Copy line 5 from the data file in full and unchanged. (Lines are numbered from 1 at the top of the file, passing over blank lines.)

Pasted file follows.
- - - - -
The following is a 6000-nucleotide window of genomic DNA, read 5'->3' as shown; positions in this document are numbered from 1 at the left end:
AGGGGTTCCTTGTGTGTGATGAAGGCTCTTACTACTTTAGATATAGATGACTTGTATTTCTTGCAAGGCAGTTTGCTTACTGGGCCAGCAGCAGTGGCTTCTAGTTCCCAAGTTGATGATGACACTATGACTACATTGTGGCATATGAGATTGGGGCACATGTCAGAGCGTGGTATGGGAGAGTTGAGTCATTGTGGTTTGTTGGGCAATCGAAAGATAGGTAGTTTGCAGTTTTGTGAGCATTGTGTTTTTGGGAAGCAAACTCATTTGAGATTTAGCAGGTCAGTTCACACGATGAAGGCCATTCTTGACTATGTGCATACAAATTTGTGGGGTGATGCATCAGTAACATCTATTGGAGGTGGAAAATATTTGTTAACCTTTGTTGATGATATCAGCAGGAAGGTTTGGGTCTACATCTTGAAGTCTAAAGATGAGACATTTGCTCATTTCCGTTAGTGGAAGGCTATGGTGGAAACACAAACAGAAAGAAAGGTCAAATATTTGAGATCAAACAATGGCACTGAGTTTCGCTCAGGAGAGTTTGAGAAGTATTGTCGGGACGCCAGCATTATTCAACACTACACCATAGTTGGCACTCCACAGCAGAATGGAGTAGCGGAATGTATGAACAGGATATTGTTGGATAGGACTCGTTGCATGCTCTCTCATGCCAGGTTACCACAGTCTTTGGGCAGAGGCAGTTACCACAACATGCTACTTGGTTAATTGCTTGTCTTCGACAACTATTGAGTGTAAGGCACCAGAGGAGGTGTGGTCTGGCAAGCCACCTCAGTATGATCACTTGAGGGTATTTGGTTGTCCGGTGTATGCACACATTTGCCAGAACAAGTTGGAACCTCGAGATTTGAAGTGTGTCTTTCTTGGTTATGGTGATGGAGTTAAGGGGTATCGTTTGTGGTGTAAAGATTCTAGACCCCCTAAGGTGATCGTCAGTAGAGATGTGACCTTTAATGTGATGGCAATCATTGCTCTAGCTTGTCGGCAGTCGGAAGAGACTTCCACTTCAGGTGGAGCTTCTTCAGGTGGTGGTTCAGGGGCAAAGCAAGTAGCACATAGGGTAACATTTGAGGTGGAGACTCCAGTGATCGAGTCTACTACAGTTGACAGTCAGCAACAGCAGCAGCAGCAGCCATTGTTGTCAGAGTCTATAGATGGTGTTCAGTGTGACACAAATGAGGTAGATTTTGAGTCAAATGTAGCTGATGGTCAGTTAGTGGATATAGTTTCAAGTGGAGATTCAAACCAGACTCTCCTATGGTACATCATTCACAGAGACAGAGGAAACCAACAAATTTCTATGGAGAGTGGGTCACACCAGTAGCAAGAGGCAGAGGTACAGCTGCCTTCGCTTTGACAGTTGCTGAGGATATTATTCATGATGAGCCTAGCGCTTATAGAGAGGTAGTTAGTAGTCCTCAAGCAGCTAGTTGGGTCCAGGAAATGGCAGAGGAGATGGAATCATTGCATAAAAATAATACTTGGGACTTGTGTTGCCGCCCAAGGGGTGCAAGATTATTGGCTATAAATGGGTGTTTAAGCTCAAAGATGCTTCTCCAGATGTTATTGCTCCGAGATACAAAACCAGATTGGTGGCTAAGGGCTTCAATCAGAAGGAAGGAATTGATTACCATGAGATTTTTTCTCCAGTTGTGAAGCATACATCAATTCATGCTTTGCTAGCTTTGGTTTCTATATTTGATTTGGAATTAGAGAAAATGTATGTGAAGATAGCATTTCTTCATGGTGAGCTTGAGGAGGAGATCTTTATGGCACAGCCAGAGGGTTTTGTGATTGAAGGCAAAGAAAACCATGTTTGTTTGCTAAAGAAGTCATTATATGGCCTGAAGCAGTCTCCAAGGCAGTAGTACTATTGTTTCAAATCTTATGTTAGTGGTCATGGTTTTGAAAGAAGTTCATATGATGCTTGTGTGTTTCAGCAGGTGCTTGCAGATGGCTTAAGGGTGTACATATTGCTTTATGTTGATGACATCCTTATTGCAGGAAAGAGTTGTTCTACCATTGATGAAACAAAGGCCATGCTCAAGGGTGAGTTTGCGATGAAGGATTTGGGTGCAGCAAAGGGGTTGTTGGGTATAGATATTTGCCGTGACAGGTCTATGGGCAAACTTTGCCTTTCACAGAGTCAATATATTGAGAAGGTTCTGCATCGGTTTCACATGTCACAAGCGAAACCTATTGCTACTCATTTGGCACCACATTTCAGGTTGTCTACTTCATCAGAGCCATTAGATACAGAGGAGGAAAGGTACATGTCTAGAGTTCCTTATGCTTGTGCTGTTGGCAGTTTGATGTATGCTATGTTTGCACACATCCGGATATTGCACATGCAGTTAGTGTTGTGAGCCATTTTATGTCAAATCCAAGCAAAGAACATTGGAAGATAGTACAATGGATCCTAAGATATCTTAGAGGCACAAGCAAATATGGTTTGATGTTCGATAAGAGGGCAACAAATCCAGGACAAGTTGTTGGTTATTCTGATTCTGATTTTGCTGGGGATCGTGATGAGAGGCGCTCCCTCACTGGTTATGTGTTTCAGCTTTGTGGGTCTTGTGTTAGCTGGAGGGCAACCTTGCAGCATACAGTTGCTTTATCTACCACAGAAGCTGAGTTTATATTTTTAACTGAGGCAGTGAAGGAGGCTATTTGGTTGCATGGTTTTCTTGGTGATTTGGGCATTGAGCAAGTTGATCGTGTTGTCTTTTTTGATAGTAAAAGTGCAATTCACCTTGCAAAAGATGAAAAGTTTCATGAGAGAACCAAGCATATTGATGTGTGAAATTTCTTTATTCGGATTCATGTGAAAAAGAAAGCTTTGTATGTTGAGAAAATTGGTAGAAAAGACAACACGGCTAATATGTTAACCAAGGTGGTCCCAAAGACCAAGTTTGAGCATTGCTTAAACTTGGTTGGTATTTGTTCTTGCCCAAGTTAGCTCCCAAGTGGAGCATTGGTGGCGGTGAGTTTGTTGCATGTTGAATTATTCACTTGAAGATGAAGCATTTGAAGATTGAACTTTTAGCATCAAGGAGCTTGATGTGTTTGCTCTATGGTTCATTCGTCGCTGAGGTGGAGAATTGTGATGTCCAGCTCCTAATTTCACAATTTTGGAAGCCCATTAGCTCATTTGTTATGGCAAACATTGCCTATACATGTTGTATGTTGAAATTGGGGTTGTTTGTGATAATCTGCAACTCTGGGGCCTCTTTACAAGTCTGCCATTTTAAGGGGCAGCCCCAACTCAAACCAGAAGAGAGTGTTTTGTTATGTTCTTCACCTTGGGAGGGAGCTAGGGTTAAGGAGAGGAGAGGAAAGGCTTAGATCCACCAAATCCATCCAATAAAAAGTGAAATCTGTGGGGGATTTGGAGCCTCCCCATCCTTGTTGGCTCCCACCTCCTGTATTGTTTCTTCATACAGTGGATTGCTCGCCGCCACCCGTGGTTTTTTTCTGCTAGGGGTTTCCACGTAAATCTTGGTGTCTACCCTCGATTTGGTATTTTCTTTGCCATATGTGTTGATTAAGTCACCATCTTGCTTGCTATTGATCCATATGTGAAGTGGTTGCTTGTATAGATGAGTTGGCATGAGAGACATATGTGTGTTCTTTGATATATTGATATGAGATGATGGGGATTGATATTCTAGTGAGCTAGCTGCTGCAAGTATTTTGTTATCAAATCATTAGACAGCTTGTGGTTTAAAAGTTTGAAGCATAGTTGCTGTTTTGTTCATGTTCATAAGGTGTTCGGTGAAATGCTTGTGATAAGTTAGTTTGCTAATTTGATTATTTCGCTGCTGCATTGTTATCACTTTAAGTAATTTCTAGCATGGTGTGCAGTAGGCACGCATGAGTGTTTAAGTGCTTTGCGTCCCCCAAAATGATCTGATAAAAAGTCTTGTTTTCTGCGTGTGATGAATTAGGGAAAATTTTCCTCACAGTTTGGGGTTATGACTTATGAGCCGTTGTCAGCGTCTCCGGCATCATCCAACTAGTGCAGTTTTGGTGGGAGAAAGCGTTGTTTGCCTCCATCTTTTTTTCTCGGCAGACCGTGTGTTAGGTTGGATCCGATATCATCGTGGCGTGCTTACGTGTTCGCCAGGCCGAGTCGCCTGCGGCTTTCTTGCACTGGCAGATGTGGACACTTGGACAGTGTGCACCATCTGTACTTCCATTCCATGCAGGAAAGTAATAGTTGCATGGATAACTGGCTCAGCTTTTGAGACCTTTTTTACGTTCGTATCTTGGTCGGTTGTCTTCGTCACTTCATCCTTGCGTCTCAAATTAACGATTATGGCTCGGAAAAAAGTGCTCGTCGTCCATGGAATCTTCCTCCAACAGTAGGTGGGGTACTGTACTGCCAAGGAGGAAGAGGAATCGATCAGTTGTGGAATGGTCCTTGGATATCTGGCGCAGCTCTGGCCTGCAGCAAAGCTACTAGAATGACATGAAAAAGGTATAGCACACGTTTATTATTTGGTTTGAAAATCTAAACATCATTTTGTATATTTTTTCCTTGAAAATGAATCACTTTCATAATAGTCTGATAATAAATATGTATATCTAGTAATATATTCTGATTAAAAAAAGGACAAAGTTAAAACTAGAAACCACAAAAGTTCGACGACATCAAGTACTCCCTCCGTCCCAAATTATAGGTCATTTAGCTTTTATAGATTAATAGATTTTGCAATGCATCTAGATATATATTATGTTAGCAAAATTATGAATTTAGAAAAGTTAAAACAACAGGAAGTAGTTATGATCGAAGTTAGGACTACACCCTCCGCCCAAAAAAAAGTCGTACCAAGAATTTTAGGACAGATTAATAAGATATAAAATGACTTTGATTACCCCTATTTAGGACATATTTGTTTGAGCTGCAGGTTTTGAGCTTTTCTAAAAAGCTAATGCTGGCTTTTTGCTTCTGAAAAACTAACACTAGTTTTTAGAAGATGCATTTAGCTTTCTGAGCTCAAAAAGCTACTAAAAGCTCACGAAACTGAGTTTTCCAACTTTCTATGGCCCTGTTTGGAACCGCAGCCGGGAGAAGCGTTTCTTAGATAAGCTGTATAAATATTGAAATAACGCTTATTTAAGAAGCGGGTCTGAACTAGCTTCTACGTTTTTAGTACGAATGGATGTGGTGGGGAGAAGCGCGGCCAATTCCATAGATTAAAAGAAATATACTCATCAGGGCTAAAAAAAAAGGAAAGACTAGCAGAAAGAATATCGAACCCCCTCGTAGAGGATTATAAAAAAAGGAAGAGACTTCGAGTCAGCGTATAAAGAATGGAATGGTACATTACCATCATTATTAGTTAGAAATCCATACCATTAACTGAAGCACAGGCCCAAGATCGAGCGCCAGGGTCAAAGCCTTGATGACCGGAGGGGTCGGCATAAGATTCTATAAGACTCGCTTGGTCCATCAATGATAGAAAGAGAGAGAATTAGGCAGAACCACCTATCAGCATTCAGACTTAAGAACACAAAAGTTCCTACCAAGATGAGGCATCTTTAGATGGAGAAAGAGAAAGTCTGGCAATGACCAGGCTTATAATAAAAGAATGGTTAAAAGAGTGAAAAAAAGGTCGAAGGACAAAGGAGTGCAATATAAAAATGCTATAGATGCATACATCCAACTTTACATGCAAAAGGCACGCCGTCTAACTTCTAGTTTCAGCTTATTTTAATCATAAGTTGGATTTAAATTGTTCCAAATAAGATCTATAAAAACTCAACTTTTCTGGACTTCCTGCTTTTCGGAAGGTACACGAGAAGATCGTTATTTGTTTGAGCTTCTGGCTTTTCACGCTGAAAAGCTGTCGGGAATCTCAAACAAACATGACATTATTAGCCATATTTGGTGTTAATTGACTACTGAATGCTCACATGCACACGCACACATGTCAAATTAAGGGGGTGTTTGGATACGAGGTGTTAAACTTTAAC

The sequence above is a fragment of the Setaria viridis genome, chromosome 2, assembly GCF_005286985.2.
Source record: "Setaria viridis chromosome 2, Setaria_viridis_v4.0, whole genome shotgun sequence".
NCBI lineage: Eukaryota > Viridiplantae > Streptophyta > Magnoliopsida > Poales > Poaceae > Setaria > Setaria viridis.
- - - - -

NCBI lineage: Eukaryota > Viridiplantae > Streptophyta > Magnoliopsida > Poales > Poaceae > Setaria > Setaria viridis.